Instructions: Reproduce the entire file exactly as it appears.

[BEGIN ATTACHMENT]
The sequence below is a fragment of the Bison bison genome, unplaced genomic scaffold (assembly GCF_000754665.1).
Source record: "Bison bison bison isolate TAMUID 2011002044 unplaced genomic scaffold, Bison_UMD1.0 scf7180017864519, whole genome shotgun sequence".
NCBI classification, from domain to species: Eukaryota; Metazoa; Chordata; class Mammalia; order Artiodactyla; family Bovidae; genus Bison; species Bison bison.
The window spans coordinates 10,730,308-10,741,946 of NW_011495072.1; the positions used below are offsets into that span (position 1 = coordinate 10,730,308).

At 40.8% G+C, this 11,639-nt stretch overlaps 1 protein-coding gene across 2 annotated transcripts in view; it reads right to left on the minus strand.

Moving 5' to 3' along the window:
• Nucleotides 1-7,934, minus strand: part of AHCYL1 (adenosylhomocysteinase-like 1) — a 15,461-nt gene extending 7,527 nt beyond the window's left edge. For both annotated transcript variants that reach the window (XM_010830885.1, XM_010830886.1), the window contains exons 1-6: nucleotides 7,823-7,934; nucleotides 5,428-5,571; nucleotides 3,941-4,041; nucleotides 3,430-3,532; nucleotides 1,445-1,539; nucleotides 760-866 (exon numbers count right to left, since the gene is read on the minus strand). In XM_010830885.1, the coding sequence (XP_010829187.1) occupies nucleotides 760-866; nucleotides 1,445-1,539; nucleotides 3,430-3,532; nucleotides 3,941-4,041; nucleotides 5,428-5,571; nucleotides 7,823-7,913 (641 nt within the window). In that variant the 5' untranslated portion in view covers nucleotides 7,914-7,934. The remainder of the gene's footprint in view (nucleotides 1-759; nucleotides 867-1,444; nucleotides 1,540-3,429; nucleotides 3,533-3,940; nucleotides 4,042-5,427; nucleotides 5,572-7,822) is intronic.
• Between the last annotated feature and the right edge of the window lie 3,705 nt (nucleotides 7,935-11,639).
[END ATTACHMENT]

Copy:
The sequence below is a fragment of the Bison bison genome, unplaced genomic scaffold (assembly GCF_000754665.1).
Source record: "Bison bison bison isolate TAMUID 2011002044 unplaced genomic scaffold, Bison_UMD1.0 scf7180017864519, whole genome shotgun sequence".
NCBI classification, from domain to species: Eukaryota; Metazoa; Chordata; class Mammalia; order Artiodactyla; family Bovidae; genus Bison; species Bison bison.
The window spans coordinates 10,730,308-10,741,946 of NW_011495072.1; the positions used below are offsets into that span (position 1 = coordinate 10,730,308).

At 40.8% G+C, this 11,639-nt stretch overlaps 1 protein-coding gene across 2 annotated transcripts in view; it reads right to left on the minus strand.

Moving 5' to 3' along the window:
• Nucleotides 1-7,934, minus strand: part of AHCYL1 (adenosylhomocysteinase-like 1) — a 15,461-nt gene extending 7,527 nt beyond the window's left edge. For both annotated transcript variants that reach the window (XM_010830885.1, XM_010830886.1), the window contains exons 1-6: nucleotides 7,823-7,934; nucleotides 5,428-5,571; nucleotides 3,941-4,041; nucleotides 3,430-3,532; nucleotides 1,445-1,539; nucleotides 760-866 (exon numbers count right to left, since the gene is read on the minus strand). In XM_010830885.1, the coding sequence (XP_010829187.1) occupies nucleotides 760-866; nucleotides 1,445-1,539; nucleotides 3,430-3,532; nucleotides 3,941-4,041; nucleotides 5,428-5,571; nucleotides 7,823-7,913 (641 nt within the window). In that variant the 5' untranslated portion in view covers nucleotides 7,914-7,934. The remainder of the gene's footprint in view (nucleotides 1-759; nucleotides 867-1,444; nucleotides 1,540-3,429; nucleotides 3,533-3,940; nucleotides 4,042-5,427; nucleotides 5,572-7,822) is intronic.
• Between the last annotated feature and the right edge of the window lie 3,705 nt (nucleotides 7,935-11,639).